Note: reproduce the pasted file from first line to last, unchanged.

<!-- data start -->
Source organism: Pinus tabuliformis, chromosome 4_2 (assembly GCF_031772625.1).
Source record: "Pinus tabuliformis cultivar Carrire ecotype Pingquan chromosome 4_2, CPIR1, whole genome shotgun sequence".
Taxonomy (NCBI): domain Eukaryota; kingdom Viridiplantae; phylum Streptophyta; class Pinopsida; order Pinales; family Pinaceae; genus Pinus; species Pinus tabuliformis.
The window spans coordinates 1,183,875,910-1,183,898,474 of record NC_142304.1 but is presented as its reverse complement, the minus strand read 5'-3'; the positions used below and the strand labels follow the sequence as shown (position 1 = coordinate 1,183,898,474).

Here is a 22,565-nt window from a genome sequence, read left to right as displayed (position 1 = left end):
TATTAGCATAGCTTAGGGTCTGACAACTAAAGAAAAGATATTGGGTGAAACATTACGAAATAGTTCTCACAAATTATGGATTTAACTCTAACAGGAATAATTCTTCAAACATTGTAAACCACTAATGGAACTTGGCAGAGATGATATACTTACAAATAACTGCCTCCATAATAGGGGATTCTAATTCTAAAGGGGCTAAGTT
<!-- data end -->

Source organism: Pinus tabuliformis, chromosome 4_2 (assembly GCF_031772625.1).
Source record: "Pinus tabuliformis cultivar Carrire ecotype Pingquan chromosome 4_2, CPIR1, whole genome shotgun sequence".
Taxonomy (NCBI): domain Eukaryota; kingdom Viridiplantae; phylum Streptophyta; class Pinopsida; order Pinales; family Pinaceae; genus Pinus; species Pinus tabuliformis.
The window spans coordinates 1,183,875,910-1,183,898,474 of record NC_142304.1 but is presented as its reverse complement, the minus strand read 5'-3'; the positions used below and the strand labels follow the sequence as shown (position 1 = coordinate 1,183,898,474).

Here is a 22,565-nt window from a genome sequence, read left to right as displayed (position 1 = left end):
TATTAGCATAGCTTAGGGTCTGACAACTAAAGAAAAGATATTGGGTGAAACATTACGAAATAGTTCTCACAAATTATGGATTTAACTCTAACAGGAATAATTCTTCAAACATTGTAAACCACTAATGGAACTTGGCAGAGATGATATACTTACAAATAACTGCCTCCATAATAGGGGATTCTAATTCTAAAGGGGCTAAGTT